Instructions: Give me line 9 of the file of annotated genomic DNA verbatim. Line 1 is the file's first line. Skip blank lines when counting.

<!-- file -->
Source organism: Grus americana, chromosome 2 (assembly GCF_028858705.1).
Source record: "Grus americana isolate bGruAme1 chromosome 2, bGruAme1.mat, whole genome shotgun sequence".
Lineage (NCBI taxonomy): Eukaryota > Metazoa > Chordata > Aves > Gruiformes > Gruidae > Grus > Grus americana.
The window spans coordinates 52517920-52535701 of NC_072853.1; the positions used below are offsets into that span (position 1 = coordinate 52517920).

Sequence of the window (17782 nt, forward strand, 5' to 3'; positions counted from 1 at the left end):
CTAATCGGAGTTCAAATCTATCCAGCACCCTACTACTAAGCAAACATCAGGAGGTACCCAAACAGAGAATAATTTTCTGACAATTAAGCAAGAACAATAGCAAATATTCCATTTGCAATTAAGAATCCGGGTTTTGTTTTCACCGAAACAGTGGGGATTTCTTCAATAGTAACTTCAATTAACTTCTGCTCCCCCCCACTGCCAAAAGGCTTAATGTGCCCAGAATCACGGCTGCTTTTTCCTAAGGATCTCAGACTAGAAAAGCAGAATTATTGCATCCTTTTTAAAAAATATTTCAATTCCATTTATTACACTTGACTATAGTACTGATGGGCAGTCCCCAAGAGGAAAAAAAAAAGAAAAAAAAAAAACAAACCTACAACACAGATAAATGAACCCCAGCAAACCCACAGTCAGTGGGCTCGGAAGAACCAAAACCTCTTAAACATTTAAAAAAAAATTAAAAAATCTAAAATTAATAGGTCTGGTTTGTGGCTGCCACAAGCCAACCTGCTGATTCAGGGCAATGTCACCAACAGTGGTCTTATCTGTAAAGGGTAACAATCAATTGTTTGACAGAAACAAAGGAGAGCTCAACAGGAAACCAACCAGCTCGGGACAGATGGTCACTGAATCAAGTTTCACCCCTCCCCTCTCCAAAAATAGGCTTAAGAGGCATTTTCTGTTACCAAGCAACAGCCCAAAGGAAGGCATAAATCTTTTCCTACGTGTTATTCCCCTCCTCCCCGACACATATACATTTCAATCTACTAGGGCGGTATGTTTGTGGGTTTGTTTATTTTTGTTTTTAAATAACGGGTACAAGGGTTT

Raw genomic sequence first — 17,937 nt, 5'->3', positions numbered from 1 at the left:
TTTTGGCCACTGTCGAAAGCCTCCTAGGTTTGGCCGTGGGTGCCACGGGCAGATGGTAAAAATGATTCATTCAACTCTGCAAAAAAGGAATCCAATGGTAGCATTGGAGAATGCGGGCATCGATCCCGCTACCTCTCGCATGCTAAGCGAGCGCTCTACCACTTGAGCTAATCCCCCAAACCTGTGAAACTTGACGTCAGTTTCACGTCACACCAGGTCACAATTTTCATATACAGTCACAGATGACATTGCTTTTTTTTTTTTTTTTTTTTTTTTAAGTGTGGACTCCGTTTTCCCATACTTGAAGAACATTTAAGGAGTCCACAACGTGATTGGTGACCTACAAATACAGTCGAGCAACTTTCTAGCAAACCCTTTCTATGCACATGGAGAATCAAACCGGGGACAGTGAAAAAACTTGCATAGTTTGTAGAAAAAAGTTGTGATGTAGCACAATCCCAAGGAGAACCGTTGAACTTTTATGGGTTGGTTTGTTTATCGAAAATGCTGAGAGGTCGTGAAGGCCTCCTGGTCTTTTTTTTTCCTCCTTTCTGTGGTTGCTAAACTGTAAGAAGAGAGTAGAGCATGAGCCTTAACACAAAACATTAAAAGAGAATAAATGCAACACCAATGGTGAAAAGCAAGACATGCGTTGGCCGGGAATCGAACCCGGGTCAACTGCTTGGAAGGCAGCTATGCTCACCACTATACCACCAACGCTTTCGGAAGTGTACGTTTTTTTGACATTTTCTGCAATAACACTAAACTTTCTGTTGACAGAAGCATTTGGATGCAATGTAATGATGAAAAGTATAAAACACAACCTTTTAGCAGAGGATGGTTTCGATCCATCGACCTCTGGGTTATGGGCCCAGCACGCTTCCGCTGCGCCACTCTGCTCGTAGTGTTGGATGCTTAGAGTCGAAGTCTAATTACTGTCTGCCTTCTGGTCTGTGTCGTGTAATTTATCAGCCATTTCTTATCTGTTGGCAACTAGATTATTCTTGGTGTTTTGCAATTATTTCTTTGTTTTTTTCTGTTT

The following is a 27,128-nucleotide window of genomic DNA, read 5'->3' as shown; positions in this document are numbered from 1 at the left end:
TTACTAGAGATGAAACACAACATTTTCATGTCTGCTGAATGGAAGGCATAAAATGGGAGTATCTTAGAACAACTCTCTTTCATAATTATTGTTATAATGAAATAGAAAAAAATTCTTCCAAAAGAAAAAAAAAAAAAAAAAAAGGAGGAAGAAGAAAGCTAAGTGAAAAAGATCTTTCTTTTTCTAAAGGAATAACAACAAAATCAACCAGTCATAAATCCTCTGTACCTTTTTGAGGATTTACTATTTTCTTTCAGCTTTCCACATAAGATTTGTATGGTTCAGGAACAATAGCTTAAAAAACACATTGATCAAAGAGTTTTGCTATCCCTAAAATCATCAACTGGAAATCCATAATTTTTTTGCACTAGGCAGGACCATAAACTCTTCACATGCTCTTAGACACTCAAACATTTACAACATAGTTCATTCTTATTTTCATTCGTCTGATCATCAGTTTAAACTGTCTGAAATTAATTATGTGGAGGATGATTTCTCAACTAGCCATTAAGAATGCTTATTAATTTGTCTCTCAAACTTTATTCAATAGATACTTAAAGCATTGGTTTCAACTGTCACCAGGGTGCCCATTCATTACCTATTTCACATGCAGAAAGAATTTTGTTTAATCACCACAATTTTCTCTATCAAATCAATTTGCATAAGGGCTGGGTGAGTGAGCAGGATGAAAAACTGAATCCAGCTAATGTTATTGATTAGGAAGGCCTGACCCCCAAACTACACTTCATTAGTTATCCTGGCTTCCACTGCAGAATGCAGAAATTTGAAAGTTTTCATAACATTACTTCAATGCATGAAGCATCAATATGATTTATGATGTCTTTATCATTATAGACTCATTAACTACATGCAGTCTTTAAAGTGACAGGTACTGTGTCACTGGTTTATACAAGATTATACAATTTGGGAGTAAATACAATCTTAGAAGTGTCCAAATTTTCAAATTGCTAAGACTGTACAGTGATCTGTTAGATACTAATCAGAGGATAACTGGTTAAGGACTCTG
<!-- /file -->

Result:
The following is a 27,128-nucleotide window of genomic DNA, read 5'->3' as shown; positions in this document are numbered from 1 at the left end: